Skip to Main Content

"Tip Back" in Corn - What Is It and What Does It Mean?

Each year as corn harvest approaches and the anticipation for finally being able to get behind the wheel of the combine heighten, it is not uncommon to find work benches, dinner tables, and agronomist office desks full of corn ears. Examining corn ears from your fields each year can help provide an estimate of what the yield might be, however examining corn ears prior to harvest can also help paint the picture of how the corn plant was impacted throughout the year, and why your yield maybe wasn’t as good as you hoped.

One of the biggest concerns observed on corn ears examined in 2022 is that of “tip back”. Tip back can be described as corn ears that did not fill kernels from the base of the ear all the way to the tip of the ear, thus ear tips may exhibit some length of missing and/or incomplete kernels (Figure 1). There are two main reasons for tip back, which include 1) poor pollination, causing the absence of kernel formation and 2) kernel abortion. First, it is important to remember that the silks that emerge last from an ear during pollination and the kernels that fill last during grain fill are located on the tip of the ear. Therefore, any significant stresses exhibited shortly before pollination, during pollination, and shorty after pollination can negatively impact these “youngest” kernels. If many of your corn ears exhibit tip back, then examine the tips of the ears closely to understand the cause of the problem. Poor pollination can occur when stressful conditions occur a few weeks prior to and during pollination (e.g., silk and tassel emergence). For example, drought conditions can delay silk emergence and cause poor synchrony between pollen drop and silk emergence. In addition, since the last emerging silks are located at the tip of the ear, pollen drop (which occurs only for 7-10 days) can be completed prior to silk emergence, thus causing the ovules (potential kernels) at the tip of the ear to never be pollinated. In contrast to missing tip kernels caused by poor pollination, kernel abortion can be identified by shrunken and shriveled kernels on the tip of the ear. Kernel abortion is mainly caused by stresses that reduce plant photosynthetic output (e.g., drought, hail damage, nutrient deficiencies, foliar disease) during the first several weeks following pollination and through the R3 (milk) growth stage. Even consecutive days of cloudy weather can reduce plant photosynthesis enough to cause kernel abortion. Overall, any plant stresses that limit photosynthetically active leaf area or the photosynthetic “factory” of the corn plant, can cause tip fill problems in corn. One example of this were the June drought conditions observed in certain areas of Indiana in 2022, which coincided with the rapid growth phase of corn, and thus limited total plant photosynthetic output, or the total “factory”, needed for grain fill.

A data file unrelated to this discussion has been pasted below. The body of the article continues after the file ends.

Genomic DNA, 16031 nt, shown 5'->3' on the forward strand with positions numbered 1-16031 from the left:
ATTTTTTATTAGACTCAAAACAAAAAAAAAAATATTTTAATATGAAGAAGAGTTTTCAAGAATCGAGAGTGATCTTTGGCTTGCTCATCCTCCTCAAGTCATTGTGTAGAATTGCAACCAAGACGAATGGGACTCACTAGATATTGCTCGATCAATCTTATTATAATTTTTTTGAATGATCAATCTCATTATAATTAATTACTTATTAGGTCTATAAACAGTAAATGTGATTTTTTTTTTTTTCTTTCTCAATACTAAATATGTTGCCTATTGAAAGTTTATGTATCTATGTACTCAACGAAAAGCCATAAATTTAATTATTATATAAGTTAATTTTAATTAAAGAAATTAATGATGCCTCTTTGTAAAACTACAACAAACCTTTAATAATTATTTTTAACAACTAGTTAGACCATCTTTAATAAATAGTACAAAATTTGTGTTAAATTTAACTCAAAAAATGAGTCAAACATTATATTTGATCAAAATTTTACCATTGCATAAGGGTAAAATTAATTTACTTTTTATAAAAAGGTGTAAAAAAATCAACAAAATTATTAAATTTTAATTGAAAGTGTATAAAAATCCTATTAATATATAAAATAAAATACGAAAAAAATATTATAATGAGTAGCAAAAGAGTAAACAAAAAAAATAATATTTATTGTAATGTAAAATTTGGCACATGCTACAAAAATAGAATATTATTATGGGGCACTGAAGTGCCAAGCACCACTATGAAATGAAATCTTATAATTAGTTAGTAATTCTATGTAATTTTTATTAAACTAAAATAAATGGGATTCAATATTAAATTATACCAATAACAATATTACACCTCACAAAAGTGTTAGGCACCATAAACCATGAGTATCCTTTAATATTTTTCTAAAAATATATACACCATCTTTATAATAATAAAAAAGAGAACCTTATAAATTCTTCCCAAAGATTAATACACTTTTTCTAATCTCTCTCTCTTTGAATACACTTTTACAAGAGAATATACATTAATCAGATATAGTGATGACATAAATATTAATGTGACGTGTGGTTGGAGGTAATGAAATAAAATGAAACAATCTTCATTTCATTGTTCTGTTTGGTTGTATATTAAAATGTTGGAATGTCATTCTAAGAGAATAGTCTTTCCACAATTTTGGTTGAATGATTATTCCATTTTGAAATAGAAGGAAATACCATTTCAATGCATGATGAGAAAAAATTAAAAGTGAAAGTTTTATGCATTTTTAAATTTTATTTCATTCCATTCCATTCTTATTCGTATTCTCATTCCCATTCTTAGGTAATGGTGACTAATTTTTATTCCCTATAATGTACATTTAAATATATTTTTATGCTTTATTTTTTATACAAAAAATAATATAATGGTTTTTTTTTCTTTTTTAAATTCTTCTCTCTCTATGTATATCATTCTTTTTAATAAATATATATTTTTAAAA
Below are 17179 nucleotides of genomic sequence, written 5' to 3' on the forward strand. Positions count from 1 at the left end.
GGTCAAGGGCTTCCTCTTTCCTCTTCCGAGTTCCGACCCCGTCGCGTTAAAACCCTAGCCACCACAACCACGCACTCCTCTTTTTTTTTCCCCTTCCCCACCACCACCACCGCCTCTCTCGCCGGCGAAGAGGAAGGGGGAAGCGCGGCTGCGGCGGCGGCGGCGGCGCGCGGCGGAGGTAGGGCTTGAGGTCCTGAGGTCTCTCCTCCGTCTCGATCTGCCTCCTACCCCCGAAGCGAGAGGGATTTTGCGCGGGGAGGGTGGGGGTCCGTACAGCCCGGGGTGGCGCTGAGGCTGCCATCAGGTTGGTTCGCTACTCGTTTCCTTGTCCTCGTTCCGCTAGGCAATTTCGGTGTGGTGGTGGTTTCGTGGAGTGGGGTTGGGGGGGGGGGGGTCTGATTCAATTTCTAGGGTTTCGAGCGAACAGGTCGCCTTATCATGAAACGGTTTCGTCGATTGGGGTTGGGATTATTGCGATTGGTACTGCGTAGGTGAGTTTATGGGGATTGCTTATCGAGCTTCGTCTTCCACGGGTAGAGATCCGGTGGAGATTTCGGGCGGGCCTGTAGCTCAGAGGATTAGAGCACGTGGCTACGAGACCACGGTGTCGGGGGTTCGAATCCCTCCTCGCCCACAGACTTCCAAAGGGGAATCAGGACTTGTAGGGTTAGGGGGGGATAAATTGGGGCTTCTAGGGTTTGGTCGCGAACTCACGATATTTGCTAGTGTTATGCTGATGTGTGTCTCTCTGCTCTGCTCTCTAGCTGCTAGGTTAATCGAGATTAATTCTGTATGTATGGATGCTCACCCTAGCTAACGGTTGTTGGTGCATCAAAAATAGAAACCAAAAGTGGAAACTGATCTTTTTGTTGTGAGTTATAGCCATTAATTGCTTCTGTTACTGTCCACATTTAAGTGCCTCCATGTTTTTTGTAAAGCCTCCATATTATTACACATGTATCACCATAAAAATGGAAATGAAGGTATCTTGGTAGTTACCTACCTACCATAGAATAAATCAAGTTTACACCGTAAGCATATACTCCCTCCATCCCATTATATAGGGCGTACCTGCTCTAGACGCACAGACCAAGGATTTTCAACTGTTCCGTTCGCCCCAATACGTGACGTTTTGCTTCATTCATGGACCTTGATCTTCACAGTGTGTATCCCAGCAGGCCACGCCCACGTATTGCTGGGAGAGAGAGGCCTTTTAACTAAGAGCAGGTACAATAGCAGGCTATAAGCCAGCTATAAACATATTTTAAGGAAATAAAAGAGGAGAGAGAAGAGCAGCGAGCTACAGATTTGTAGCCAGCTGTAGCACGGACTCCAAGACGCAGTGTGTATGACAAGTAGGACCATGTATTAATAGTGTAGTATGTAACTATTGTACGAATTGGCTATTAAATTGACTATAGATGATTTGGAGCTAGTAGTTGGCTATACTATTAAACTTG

Now, is all tip back bad? Well, the answer is no, not always. For example, in certain years, ideal environmental conditions present during corn ear size formation (i.e., kernel row number from V6 to V8 and kernel number per row from V6 to a few weeks prior to pollination) may cause ear size to be larger than normal and causing tip back to appear despite high yield conditions. Therefore, if tip back is observed, it is still important to examine total kernel numbers per ear to understand the extent the potential yield impacted.


Figure 1. Corn ear tip back observed due to kernel abortion during the 2022 growing season.

Featured Stories

cultivating corn field
The Process of Emergence in Corn

Once the corn seed is planted, the waiting game for the first corn plants to emerge begins,...

Read More
cultivating corn field
The Corn Mesocotyl and Assessing Abnormal Growth

As a young agronomist, one of the first things I learned was that when assessing corn emergence...

Read More
corn field
Randomization, Replication, and Statistics - Making Sense of Applied Field Research

Field research trials are an important part of understanding how specific agronomic practices can...

Read More
cultivating corn field
How Deep Should Corn Be Planted?

During the heat of planting, one thing that often can be forgotten is thoroughly checking and...

Read More
harvesting corn field
Making Sense of Grain Test Weight in Corn

Although yield is always at the forefront of many corn farmers and agronomists’ minds...

Read More
leaf rolling corn
Heat Stress and Drought Consideration for Corn

Max air temperatures for central and southern Indiana averaged 89- and 90-degrees F, respectively...

Read More
To Top